24 February 2015

Balsillie bullish on Canada’s commercialization competitiveness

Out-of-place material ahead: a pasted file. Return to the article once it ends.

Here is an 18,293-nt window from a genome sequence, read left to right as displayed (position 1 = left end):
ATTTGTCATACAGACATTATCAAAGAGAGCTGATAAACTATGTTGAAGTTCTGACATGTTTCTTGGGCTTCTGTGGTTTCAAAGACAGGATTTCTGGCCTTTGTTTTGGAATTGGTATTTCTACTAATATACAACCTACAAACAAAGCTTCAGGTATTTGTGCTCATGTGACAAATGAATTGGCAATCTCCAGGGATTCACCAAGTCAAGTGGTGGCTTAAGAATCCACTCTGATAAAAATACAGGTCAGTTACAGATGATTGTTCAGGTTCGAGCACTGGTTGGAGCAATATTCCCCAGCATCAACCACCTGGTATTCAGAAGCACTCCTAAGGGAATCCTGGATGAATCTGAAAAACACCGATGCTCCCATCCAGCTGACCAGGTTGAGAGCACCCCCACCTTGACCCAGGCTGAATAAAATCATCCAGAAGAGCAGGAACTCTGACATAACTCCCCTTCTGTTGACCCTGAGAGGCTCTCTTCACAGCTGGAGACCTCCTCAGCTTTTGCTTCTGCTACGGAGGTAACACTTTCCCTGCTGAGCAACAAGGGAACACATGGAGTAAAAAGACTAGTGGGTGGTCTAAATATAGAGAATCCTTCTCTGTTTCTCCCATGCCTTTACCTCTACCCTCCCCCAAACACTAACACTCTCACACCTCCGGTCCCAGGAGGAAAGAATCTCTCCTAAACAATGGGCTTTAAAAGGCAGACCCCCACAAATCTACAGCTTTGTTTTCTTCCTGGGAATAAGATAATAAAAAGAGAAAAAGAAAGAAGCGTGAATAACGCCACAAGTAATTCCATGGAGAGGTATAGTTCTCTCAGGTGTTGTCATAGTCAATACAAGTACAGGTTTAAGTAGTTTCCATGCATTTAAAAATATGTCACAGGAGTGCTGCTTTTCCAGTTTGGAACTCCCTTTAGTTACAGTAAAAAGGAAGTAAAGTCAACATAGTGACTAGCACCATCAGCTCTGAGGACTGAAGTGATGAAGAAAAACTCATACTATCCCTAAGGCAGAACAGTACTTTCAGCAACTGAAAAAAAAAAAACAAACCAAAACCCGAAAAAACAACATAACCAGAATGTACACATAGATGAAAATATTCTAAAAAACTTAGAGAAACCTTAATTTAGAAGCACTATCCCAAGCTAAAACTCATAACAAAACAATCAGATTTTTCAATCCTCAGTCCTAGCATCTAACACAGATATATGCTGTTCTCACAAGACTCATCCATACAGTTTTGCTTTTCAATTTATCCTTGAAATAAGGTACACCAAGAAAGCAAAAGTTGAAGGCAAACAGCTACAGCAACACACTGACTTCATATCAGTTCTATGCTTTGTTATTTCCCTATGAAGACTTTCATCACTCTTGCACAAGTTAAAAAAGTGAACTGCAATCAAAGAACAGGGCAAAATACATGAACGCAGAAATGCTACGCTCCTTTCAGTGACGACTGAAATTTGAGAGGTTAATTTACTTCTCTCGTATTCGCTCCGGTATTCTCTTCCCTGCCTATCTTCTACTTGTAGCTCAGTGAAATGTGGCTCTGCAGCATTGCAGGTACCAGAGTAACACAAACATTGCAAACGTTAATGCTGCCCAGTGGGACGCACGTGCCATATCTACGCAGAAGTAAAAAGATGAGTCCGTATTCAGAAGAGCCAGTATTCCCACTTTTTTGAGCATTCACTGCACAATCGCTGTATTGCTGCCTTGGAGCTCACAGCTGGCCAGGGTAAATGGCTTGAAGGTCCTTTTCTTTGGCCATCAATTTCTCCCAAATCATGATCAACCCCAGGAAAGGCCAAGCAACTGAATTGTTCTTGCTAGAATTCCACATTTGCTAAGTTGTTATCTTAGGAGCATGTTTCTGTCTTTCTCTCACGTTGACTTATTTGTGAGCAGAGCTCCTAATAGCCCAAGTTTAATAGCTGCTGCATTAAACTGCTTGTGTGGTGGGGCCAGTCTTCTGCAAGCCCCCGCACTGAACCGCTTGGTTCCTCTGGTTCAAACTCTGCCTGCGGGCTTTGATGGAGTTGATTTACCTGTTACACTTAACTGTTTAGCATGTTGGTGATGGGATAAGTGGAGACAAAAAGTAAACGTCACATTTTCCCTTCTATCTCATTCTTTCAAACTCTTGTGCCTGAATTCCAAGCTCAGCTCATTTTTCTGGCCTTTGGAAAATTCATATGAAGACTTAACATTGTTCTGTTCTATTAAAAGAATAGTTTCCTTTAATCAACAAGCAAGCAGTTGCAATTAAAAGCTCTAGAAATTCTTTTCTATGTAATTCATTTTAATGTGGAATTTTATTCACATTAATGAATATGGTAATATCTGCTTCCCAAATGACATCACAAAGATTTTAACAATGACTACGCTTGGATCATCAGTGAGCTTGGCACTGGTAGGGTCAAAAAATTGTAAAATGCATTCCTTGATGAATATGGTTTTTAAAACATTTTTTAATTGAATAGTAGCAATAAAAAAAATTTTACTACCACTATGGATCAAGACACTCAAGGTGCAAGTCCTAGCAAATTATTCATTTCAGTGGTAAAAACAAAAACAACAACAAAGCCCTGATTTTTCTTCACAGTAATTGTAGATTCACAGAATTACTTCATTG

Jim Balsillie diagnoses the ills of Canada's competitiveness in an article in today's Globe and Mail. "A tale of two economies and headlines" Balsillie states that he is "bullish on Canada’s prospects for the future" provided we can start to focus less on resource extraction (being a price taker) and more on fostering innovation based industries (to be a price setter). It's not that resource extraction industries are not important to our economy, but rather that we need to ensure that we help foster the next generation of entrepreneurs and innovators and to teach them "how to protect their ideas, commercialize them and then maximize the ensuing profit." The one thing I will fault Balsillie for here is his focus on universities as being the only conduit for entrepreneurship. As the federal government's new Science, Technology and Innovation Strategy outlines, Canada's innovation ecosystem is comprised of universities, polytechnics and colleges, who together make up the fabric of education and R&D support for industry. Recognizing this fact will help Balsillie and others realize our shared goal of being like "other innovation nations."

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